March 4, 2014 / 1:56 PM / in 4 years

UPDATE 1-BoE's Cunliffe says EU banks tests must be credible

By Huw Jones

LONDON, March 4 (Reuters) - European Union stress tests of more than 100 top banks must be credible and transparent enough to draw a line under past failures, Bank of England Deputy Governor Jon Cunliffe said on Tuesday.

As part of efforts to ensure there can be no repeat of the region’s debt crisis, the EU’s banking watchdog, helped by the European Central Bank, will test 124 leading banks to make sure they hold enough capital to withstand rocky markets. {ID:nL5N0L5203]

UK regulators have been sceptical about past tests by the European Banking Authority and its ability to stop countries shielding weak banks. Some lenders passed previous tests only to be bailed out later.

This year’s tests will prepare the ground for the ECB to supervise directly some 30 euro zone lenders from November. The new role of the ECB is part of a banking union plan that European leaders hope will help draw a line under the region’s debt crisis by breaking the sometimes destabilising link between lenders and public finances.

“I think they have a huge incentive to do it properly because they (ECB) are taking these banks on,” Cunliffe told a House of Lords committee.

As a former British ambassador to the EU, Cunliffe was chosen as deputy governor at the BoE to forge a strong relationship between the central bank and the ECB as the two institutions become the EU’s most important banking supervisors.

While some euro zone countries still sit on large amounts of debt, it will be difficult to completely break the link between sovereigns and their banks, Cunliffe said.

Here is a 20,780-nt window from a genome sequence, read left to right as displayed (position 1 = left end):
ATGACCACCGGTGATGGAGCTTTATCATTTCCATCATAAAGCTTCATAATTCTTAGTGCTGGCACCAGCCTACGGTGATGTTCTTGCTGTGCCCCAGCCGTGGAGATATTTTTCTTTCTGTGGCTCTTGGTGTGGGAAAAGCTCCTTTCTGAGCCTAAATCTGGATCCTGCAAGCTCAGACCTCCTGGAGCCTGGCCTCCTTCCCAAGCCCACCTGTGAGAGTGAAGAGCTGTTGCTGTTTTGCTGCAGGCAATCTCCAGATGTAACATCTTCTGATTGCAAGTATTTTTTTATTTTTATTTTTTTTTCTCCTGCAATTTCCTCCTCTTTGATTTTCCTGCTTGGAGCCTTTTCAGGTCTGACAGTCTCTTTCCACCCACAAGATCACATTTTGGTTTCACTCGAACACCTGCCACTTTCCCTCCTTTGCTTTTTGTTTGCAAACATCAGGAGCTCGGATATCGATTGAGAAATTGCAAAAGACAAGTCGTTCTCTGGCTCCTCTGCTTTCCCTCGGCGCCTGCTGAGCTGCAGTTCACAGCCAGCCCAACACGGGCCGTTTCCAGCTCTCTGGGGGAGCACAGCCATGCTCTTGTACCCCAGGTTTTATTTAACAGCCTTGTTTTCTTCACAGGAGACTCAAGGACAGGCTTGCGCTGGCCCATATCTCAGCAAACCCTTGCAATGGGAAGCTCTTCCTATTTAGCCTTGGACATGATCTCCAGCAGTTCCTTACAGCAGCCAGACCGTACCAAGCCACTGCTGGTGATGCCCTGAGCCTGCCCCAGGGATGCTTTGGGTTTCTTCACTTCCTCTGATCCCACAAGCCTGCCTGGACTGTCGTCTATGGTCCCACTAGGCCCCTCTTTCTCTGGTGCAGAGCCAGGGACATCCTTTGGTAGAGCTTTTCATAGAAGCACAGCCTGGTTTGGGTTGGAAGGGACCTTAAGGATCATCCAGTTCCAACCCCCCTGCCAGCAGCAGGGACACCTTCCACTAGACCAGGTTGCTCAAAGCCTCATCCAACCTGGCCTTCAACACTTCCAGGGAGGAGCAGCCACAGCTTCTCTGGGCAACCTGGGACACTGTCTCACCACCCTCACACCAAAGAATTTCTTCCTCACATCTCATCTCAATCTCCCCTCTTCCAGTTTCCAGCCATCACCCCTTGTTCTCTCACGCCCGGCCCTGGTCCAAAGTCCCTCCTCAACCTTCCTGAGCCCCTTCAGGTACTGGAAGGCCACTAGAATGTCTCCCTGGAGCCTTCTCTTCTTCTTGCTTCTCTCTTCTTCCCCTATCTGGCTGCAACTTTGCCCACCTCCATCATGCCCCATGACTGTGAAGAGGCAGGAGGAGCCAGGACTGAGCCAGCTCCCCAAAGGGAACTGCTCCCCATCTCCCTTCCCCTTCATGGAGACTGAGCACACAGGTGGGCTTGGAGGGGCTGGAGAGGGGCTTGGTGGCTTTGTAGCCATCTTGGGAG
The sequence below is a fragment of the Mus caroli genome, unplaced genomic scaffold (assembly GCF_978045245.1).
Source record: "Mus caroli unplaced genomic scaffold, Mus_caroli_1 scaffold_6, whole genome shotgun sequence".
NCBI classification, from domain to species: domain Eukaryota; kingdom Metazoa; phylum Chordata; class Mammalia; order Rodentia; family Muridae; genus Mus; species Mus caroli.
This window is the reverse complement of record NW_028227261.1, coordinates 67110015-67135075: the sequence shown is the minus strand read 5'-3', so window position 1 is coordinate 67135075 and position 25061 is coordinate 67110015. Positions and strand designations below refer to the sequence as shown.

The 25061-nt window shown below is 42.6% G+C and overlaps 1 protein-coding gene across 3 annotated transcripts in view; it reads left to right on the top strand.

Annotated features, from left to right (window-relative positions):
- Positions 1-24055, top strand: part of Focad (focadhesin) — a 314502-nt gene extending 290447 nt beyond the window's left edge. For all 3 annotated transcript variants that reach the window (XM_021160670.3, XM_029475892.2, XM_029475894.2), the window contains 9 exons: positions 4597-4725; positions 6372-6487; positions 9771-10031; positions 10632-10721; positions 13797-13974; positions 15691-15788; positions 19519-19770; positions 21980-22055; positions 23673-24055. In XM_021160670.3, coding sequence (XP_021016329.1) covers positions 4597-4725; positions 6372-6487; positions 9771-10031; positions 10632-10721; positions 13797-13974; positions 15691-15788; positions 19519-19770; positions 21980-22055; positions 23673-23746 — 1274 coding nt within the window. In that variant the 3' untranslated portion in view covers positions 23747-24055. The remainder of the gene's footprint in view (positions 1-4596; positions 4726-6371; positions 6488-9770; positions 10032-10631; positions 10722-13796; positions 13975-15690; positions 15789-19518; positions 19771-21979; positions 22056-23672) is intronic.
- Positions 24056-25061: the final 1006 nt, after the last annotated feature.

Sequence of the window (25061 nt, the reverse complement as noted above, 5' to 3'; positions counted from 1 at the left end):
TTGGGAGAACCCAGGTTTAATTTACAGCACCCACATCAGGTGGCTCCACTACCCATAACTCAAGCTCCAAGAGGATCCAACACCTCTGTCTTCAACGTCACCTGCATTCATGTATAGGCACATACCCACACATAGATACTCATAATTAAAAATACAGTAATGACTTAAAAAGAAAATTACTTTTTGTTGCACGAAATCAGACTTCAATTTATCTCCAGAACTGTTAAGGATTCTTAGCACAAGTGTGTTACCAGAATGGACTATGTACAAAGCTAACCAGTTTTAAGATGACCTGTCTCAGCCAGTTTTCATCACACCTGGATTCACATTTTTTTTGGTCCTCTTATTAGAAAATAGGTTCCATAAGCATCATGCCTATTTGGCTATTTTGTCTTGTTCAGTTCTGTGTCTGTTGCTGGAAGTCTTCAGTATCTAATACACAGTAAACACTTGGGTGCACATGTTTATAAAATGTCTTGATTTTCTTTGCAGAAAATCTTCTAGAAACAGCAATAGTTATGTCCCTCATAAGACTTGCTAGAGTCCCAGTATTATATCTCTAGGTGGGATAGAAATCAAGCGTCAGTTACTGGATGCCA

It was important that the methodology and the scenarios used in the stress tests were fully transparent to allow investors to run their own tests, he added.

“The history of stress tests in the euro zone and in the EU has not been particularly strong and it’s important that this exercise is credible,” Cunliffe said.

Britain has already conducted a review of balance sheets at UK banks, a step the ECB is now undertaking with the lenders it will supervise as preparation for the EU stress test.

The UK also plans to conduct stress tests along the lines of those in the United States, which were seen as having drawn a line under the 2007-09 financial crisis.

Cunliffe said another element of the euro zone banking union, a single mechanism for closing failed banks, does not look streamlined enough for emergency situations.

While critics want the euro’s financial centre to shift from London to within the single currency area, this is not a view shared by many European governments, given the recognition of the expertise of the City of London, Cunliffe said.

“I do think a sizeable proportion of people in the EU realise it’s not a question of London or Paris or Frankfurt, but London or Singapore or New York,” Cunliffe said.

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